The Aam Aadmi Party government will bring its Jan Lokpal Bill to set up an ombudsman to investigate corruption charges against politicians and civil servants in the Monsoon Session of the Delhi Assembly that is likely to take place in August.

To recall, AAP had decided to end its 49-day rule and quit power in February 2014 when the minority government failed to table the previous version of the Bill in the Assembly. Both BJP and Congress had opposed the Bill saying its tabling was “unconstitutional” as the Centre had not vetted it.

This time, the Bill has been tweaked to be stronger, and also more contentious, setting off fears of a bitter confrontation with the Centre, whose nod is a must for the half-state of Delhi to pass any such legislation.

The revised version, apart from other provisions, also looks at greater powers over Delhi’s ACB (anti-corruption branch), an institution currently caught in legal and political battles between the Delhi government and Centre. AAP says it has people’s mandate (67 Assembly seats out of 70) to run the city the way it wants to.

The Centre cites constitutional provisions to control issues of public order and transfer posting of senior bureaucrats. AAP spokesperson Dilip Pandey said, “The draft is almost ready. It will become more stringent. Tweaking is being done in the light of the Centre’s attempts to control the ACB and interfere into issues of transfer and posting. Chief Minister Arvind Kejriwal is himself monitoring the whole process.”

More than four months into office, the government claims it has done its homework and Kejriwal’s showpiece legislation will not face any hurdles this time. Delhi government’s spokesperson Nagendra Sharma said, “We will send the draft to the Centre first; they will convey their objections, if any, including possibilities of our Bill violating any national Law. I don’t think it will be stalled again.”

The Bill was a key demand of social activist Anna Hazare’s anti-graft movement which gave birth to Kejriwal-led AAP. But there has been criticism from BJP and Congress that AAP has in its second avatar been quiet about the Bill. In fact, there has been no Lokayukta after the last one, Manmohan Sarin, retired in November 2013. About 450 corruption cases have piled up since then.

“The institution of Lokayukta has no teeth. It only has recommendatory powers. Why have a replacement when we are going to repeal the current Act and bring a much stronger ombudsman,” said Sharma.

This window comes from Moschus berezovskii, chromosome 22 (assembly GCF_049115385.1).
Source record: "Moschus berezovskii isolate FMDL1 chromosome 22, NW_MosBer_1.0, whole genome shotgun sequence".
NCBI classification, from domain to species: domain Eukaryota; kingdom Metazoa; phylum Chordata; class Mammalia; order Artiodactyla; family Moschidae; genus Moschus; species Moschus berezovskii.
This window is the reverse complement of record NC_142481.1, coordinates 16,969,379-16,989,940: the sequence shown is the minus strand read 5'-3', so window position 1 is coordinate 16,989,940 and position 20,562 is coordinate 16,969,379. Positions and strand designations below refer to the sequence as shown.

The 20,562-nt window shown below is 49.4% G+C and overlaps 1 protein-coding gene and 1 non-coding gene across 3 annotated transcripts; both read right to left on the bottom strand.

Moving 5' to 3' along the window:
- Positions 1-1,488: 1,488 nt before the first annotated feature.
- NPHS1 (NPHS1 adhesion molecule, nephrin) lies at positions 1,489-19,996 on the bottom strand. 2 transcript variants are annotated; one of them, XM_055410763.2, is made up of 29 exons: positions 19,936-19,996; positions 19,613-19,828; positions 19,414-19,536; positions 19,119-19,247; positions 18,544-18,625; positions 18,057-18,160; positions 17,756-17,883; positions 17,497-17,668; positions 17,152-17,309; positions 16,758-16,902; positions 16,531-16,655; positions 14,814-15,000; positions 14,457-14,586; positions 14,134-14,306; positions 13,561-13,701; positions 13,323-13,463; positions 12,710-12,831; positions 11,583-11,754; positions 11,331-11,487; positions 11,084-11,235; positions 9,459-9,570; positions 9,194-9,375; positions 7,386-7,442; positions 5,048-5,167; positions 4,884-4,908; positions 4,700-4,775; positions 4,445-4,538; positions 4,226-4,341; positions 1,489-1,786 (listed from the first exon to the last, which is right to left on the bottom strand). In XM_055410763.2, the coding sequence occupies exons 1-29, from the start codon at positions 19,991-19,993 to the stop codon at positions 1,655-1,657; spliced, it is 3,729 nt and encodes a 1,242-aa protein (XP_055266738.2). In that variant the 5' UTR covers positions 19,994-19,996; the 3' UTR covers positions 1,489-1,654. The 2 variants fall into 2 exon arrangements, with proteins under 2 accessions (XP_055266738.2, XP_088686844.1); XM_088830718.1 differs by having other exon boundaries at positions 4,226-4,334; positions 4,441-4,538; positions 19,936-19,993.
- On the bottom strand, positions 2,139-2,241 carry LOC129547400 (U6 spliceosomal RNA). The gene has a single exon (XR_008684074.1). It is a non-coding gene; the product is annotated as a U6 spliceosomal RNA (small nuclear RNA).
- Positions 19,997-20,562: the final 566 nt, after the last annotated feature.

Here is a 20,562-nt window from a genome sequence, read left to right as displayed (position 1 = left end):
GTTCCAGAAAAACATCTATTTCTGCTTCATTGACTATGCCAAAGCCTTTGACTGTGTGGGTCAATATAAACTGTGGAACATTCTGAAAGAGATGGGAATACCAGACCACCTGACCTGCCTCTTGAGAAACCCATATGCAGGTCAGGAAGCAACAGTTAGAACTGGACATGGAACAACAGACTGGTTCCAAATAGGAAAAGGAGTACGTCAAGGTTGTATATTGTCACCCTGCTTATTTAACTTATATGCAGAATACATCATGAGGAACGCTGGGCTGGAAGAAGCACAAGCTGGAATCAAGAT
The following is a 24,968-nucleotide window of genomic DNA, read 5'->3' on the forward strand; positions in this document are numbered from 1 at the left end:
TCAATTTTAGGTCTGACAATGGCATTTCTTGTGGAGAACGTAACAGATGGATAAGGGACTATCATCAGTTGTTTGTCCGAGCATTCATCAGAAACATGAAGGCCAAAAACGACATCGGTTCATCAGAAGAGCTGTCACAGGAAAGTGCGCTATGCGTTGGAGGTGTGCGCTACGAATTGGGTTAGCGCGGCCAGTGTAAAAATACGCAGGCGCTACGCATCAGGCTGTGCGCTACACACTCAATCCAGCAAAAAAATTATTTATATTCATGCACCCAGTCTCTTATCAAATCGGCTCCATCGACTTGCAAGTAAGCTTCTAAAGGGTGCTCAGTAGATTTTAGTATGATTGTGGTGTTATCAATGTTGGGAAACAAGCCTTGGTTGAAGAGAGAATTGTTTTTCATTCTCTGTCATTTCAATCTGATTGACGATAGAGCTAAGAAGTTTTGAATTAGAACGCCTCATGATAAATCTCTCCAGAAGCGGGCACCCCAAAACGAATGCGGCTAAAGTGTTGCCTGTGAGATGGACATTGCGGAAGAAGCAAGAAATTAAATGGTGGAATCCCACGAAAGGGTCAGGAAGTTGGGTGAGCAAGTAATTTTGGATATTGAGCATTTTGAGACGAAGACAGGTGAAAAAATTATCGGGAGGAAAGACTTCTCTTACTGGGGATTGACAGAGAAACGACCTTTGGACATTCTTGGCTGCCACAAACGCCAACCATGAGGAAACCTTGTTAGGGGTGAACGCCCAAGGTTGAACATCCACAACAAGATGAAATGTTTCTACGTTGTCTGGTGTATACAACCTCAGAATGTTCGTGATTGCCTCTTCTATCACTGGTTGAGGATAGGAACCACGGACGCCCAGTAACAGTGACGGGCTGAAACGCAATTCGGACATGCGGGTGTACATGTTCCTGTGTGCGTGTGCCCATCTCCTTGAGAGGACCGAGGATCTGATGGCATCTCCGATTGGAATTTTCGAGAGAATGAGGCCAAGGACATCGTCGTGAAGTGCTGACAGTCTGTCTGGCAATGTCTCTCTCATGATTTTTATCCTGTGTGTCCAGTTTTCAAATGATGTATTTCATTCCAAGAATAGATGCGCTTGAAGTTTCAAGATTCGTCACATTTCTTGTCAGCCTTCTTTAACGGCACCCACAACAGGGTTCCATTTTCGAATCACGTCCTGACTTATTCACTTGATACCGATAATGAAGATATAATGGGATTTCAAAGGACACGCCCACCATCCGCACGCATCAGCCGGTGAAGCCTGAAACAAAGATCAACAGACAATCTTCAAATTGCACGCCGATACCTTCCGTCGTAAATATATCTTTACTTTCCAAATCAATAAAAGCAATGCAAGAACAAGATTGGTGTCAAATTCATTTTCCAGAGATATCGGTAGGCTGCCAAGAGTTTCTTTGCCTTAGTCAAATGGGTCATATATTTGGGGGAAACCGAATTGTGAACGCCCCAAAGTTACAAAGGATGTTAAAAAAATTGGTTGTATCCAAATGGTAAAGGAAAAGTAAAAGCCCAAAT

The new office will have the powers to prosecute even the chief minister. Trials have to finish in six months. Those found guilty will serve a jail term of one year to life imprisonment. Property seizures and dismissal from office may also happen.

“Arvind himself started work on the Bill on April 5. This time we’re making the whole procedure water tight and foolproof. We will follow all the so-called rules. There could not be a timeline but the Bill is likely to be tabled in the monsoon session. Last time we didn’t have the numbers in the Assembly. That’s taken care of by the people of Delhi,” Pandey said.

Once the draft is final, the Delhi government’s law department will take a look before it is sent to the state Cabinet. The 33-page Delhi Janlokpal Bill, 2014 will then be sent to the Centre via Delhi’s Lt Governor Najeeb Jung for vetting.

The home ministry will seek law ministry’s opinion before sending it back to Jung with suggestions for changes if needed. It is Jung who has to green light it to be tabled in the Assembly. When passed, it would need presidential assent.

easy. Jung, who reports to the Centre, had in 2014 himself objected to the tabling of the previous Bill, saying it was in contravention of constitutional procedures.

AAP and Jung are locked in a bitter legal and political row for greater control over Delhi. The Centre is not at ease with a Delhi law acting against central government officials.

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